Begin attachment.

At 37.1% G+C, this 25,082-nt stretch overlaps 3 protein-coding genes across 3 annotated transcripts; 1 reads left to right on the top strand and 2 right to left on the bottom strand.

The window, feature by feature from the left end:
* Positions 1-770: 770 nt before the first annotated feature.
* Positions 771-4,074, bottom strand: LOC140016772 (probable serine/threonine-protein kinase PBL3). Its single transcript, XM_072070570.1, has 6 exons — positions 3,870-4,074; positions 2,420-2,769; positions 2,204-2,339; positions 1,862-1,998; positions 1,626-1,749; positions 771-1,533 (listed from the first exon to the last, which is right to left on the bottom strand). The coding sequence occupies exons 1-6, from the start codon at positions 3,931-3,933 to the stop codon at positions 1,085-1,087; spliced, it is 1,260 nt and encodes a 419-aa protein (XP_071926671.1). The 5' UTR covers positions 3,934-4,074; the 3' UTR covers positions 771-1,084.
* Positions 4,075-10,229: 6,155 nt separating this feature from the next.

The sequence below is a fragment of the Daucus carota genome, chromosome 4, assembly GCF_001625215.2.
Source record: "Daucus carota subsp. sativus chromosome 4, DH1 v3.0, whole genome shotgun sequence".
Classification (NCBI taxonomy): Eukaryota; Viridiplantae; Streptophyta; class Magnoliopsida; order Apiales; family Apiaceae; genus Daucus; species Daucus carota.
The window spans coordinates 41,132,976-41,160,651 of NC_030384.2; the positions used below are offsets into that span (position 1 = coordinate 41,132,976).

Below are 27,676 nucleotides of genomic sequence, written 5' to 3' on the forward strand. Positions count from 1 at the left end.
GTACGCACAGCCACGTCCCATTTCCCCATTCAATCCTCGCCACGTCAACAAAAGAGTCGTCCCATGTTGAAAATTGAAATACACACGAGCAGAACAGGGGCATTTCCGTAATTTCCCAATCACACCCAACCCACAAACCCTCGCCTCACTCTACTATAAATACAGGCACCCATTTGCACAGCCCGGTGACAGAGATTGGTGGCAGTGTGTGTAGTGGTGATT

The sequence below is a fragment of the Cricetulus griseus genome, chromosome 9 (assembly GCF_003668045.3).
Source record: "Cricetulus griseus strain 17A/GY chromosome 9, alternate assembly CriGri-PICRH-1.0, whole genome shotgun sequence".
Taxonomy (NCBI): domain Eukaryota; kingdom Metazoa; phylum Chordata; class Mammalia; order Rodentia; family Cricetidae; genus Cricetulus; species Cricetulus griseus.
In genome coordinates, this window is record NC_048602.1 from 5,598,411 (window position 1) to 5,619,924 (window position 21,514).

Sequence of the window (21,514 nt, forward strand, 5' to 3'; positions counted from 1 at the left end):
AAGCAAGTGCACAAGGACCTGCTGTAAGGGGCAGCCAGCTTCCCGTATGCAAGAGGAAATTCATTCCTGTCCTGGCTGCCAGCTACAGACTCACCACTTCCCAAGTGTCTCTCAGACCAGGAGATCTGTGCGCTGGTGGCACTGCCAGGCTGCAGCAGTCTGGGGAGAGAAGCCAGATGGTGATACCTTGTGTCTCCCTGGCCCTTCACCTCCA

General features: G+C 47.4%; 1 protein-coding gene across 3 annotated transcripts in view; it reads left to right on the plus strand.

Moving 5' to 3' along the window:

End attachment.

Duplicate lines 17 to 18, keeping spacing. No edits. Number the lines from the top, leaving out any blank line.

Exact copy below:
AAGCAAGTGCACAAGGACCTGCTGTAAGGGGCAGCCAGCTTCCCGTATGCAAGAGGAAATTCATTCCTGTCCTGGCTGCCAGCTACAGACTCACCACTTCCCAAGTGTCTCTCAGACCAGGAGATCTGTGCGCTGGTGGCACTGCCAGGCTGCAGCAGTCTGGGGAGAGAAGCCAGATGGTGATACCTTGTGTCTCCCTGGCCCTTCACCTCCA

General features: G+C 47.4%; 1 protein-coding gene across 3 annotated transcripts in view; it reads left to right on the plus strand.